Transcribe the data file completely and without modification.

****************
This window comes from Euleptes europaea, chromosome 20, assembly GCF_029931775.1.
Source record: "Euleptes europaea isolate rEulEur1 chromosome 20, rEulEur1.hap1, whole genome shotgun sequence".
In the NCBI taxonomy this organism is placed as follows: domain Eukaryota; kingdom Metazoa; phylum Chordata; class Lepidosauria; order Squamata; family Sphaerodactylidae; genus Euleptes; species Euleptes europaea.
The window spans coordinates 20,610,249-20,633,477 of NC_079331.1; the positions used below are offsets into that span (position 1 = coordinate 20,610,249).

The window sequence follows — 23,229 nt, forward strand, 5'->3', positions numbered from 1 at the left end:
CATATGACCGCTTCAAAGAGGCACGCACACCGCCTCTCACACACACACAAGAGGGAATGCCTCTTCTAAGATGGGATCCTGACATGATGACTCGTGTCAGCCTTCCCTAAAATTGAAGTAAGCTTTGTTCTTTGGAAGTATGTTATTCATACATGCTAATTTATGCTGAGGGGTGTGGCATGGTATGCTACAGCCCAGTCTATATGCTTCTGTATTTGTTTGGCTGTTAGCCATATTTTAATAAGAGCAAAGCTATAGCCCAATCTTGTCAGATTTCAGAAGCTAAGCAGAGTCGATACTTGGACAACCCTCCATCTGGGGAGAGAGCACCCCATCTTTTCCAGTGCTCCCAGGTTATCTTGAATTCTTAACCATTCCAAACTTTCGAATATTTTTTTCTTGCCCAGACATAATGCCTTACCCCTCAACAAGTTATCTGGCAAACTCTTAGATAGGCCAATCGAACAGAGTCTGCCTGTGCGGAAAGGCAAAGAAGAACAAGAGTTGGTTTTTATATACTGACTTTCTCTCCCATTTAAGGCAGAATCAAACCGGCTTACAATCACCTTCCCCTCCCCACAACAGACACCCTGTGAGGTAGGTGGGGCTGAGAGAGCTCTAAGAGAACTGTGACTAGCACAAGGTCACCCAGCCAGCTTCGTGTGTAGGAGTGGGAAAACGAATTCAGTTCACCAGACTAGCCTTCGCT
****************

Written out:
This window comes from Euleptes europaea, chromosome 20, assembly GCF_029931775.1.
Source record: "Euleptes europaea isolate rEulEur1 chromosome 20, rEulEur1.hap1, whole genome shotgun sequence".
In the NCBI taxonomy this organism is placed as follows: domain Eukaryota; kingdom Metazoa; phylum Chordata; class Lepidosauria; order Squamata; family Sphaerodactylidae; genus Euleptes; species Euleptes europaea.
The window spans coordinates 20,610,249-20,633,477 of NC_079331.1; the positions used below are offsets into that span (position 1 = coordinate 20,610,249).

The window sequence follows — 23,229 nt, forward strand, 5'->3', positions numbered from 1 at the left end:
CATATGACCGCTTCAAAGAGGCACGCACACCGCCTCTCACACACACACAAGAGGGAATGCCTCTTCTAAGATGGGATCCTGACATGATGACTCGTGTCAGCCTTCCCTAAAATTGAAGTAAGCTTTGTTCTTTGGAAGTATGTTATTCATACATGCTAATTTATGCTGAGGGGTGTGGCATGGTATGCTACAGCCCAGTCTATATGCTTCTGTATTTGTTTGGCTGTTAGCCATATTTTAATAAGAGCAAAGCTATAGCCCAATCTTGTCAGATTTCAGAAGCTAAGCAGAGTCGATACTTGGACAACCCTCCATCTGGGGAGAGAGCACCCCATCTTTTCCAGTGCTCCCAGGTTATCTTGAATTCTTAACCATTCCAAACTTTCGAATATTTTTTTCTTGCCCAGACATAATGCCTTACCCCTCAACAAGTTATCTGGCAAACTCTTAGATAGGCCAATCGAACAGAGTCTGCCTGTGCGGAAAGGCAAAGAAGAACAAGAGTTGGTTTTTATATACTGACTTTCTCTCCCATTTAAGGCAGAATCAAACCGGCTTACAATCACCTTCCCCTCCCCACAACAGACACCCTGTGAGGTAGGTGGGGCTGAGAGAGCTCTAAGAGAACTGTGACTAGCACAAGGTCACCCAGCCAGCTTCGTGTGTAGGAGTGGGAAAACGAATTCAGTTCACCAGACTAGCCTTCGCT